2001 Honda Insight
2nd Generation Honda Insight Fails The Honda Insight began life as a hardcore hybrid with futuristic styling. It was so revolutionary, different looking and so purpose-built it never sold in satisfactory volumes. The first Insight was a pure commuter car with extremely slippery aerodynamics. There was no rear seat and the body tapered off into a teardrop shape. The rear wheels were covered bodywork to improve aerodynamics. The Insight actually beat the Toyota Prius hybrid to the market, but once the Prius launched, the Insight was blown into the weeds. The Prius was more practical, had better performance and got competitive fuel economy. No wonder the Insight failed. After a hiatus, Honda launched the second generation Insight in 2009 as a 2010 model vehicle. While the 2nd generation Insight was a better attempt, its sales peaked at 21,000 units in 2009 and 2010 before dropping to below 5,000 units in 2013. A key aspect of the Insight is how poorly it fared in AutoPacific’s Vehicle Satisfaction Award research. The Insight was always in the bottom ten of the ratings out of more than 200 vehicles sold in the USA. Low sales and poor satisfaction do not make for a viable business case. The car simply did not meet buyers’ expectations and Honda dealers had a hard time moving them.
Satisfied With Acceleration If you are a lucky enough to own a Jaguar XJ, you likely are extremely satisfied with the power and acceleration of your car. In AutoPacific‘s new car and light truck research, 100% of XJ owners are extremely satisfied. Overall, 51% of new car and light truck buyers are extremely satisfied with the power and acceleration of their vehicle. About 86% of sports car owners are extremely satisfied. About 71% of sporty car owners and 70% of aspirational luxury cars are extremely satisfied. At the other end of the spectrum are owners of hybrids and small cars. Only 37% of hybrid owners are extremely satisfied with power and acceleration compared with 40% of small car owners. This might be expected since these products are biased toward maximum fuel economy usually at the expense of spirited driving.
Prius Plug In Hybrid Owners Least Satisfied with Power and Acceleration
Toyota Prius owners are least satisfied no matter which Prius is owned. Only 19% of Prius Plug-In Hybrid owners are extremely satisfied with the power and acceleration of their vehicle. Only 20% of Prius c owners are extremely satisfied. Only 24% of Prius v owners are extremely satisfied and only 27% of the Prius are extremely satisfied. Other Toyotas in the bottom twenty include the Matrix (21%), Lexus CT200h (29%) and Scion xD (30%). Ten of the bottom twenty are hybrids in addition to the seven models from Toyota are: Hyundai Sonata Hybrid (24%), Honda CRZ (26%) and Honda Insight (27%). Four economy cars are among the lowest rated: Honda Fit (25%), Nissan Versa (25%), Mazda 2 (27%), Ford Fiesta (28%), Kia Rio (29%) and Hyundai Accent (30%). Completing the bottom 20 are: Mazda CX5, Mitsubishi Outlander Sport, Mitsubishi Outlander and Jeep Patriot.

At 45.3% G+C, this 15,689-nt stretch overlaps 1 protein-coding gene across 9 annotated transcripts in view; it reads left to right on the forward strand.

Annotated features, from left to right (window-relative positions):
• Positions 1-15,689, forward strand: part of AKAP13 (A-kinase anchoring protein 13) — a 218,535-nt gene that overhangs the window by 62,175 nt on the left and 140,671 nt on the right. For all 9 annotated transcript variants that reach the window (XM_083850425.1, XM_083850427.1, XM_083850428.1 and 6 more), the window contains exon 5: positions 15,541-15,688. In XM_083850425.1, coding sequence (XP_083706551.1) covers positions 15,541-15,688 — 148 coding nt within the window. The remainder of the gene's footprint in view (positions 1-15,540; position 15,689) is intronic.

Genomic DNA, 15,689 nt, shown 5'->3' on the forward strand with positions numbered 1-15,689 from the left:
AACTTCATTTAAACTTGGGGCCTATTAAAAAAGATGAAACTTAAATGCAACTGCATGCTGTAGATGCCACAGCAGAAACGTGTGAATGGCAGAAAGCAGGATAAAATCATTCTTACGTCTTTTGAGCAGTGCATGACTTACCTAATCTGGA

How Important is Power and Acceleration? Of course, one of the key questions is how important power and acceleration is to these owners. Overall, 39% of owners say power and acceleration is extremely important to them. So the industry is overachieving slightly having 51% of owners extremely satisfied. Among hybrid owners, only 23% say power and acceleration is extremely important (compared with 37% satisfied). Among small car owners, power and acceleration is important only to 28% (compared with 40% satisfied).
Two new, completely different high efficiency cars entered the American car market earlier this year – the Nissan Leaf and Chevrolet Volt – and AutoPacific set out to find out how different the owners of those cars were from owners of hybrid cars like the Toyota Prius and Honda Insight. We also are looking at how satisfied buyers are with the cars and what they would like changed.
Think of these four cars as being purpose-built for their technology. They did not simply adapt their new powertrain technology to an existing vehicle such as the Ford Fusion Hybrid or the Toyota Highlander Hybrid. The Chevrolet Volt is an Extended Range Electric Vehicle. The Nissan Leaf is a pure Battery Electric Vehicle. And the Toyota Prius and Honda Insight are pure Hybrids.